In the mid-1990s, Jennifer Elliott, daughter of famous actor Denholm Elliott, was homeless and occasionally used sex work to finance her heroin addiction. McMullan bribed a police officer for information about her whereabouts. He tracked her down, and over the following months, befriended her. He then betrayed their friendship by using it as the basis is for a series of articles in NoTW (News of the World) about her situation, ‘golden girl on the red carpet as her dad goes to pick up a Golden Globe . . . and here she is with dreadlocks covered in dirt . . . offering passers-by sex in return for money’.

Think of it. A vulnerable young woman in the thrall of addiction is living on the streets. A corrupt copper tips an opportunistic reporter off as to her whereabouts. She becomes a headline. A few years later, the cumulative effect of everything shitful in her life, including, in McMullan’s words, the fact that his media exposure had ‘absolutely humiliated’ her, takes its toll and she hangs herself.

Of all the stories of the hacking scandal victims, that of Jennifer Elliott haunts me the most.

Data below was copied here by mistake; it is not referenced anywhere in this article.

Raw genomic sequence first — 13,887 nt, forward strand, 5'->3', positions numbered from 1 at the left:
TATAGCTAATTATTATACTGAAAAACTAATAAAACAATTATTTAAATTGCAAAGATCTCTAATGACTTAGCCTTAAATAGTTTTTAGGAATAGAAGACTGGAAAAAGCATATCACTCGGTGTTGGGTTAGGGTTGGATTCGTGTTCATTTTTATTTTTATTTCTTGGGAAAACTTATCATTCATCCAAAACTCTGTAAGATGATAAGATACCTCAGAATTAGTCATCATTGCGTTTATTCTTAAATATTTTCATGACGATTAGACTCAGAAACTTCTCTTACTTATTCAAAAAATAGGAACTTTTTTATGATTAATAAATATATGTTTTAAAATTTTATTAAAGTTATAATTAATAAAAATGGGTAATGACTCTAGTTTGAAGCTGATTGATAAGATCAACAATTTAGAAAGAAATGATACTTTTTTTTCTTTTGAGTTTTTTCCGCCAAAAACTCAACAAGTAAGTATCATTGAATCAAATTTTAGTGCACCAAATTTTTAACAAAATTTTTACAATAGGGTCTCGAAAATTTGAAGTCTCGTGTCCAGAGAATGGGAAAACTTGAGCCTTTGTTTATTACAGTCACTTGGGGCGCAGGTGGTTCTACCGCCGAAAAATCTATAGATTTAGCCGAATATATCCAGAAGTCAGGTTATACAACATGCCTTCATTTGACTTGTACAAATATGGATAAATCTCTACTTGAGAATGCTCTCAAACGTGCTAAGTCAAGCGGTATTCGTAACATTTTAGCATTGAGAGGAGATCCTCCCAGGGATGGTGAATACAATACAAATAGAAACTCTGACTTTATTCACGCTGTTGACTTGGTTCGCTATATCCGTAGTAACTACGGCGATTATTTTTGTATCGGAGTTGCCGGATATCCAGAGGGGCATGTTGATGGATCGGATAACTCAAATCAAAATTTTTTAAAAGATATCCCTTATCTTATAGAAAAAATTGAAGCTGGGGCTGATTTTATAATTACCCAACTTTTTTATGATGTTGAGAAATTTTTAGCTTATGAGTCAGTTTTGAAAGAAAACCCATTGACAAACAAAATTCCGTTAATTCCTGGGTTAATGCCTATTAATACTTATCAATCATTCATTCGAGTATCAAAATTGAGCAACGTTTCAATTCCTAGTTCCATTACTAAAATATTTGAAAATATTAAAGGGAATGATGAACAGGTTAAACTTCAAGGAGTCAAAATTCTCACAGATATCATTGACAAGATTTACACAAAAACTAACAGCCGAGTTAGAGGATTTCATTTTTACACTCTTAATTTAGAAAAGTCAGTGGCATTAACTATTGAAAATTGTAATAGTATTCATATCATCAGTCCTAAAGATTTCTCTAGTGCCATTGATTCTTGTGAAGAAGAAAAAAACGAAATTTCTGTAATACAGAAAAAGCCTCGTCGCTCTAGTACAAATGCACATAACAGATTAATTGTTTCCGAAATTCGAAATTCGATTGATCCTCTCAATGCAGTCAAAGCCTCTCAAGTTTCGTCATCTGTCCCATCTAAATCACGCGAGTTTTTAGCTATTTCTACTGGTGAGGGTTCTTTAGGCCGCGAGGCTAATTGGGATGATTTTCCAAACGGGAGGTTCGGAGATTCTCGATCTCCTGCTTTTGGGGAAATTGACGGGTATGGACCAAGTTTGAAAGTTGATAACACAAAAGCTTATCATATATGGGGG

The phrase ‘destroyed lives’ has been repeatedly used in reference to the News Corporation hacking scandal. But it did exactly that. The hacking scandal was lethal. Alexander Mosley, son of Max Mosley (who testified at the Leveson Inquiry on 24 November), escalated his drug abuse and eventually died of an overdose, unable to bear the shame of having his father reported by NoTW as having Nazi-themed sex with prostitutes (heavily emphasising the fact that Mosley’s father was British fascist leader Oswald Mosley).

British High Court Judge Eady found the Nazi theme of the reports had ‘no genuine basis at all’, when Mosley sued NoTW for breach of privacy and said ‘no amount of damage can fully compensate the claimant for the damage done. He is hardly exaggerating when he says his life is ruined’.

Then there was Charlotte Church, who after years of NoTW reports about her, including her family and her mother’s mental health issues, settled her legal action against News Group newspapers in February 2012, out of concern for what a protracted court battle was going to do to everyone’s health and well-being.

Mosley and Church’s stories get the space they deserve in Paul Barry’s book.

Author’s note. The aforementioned is quoted from another review and I have not been able to trace its originality.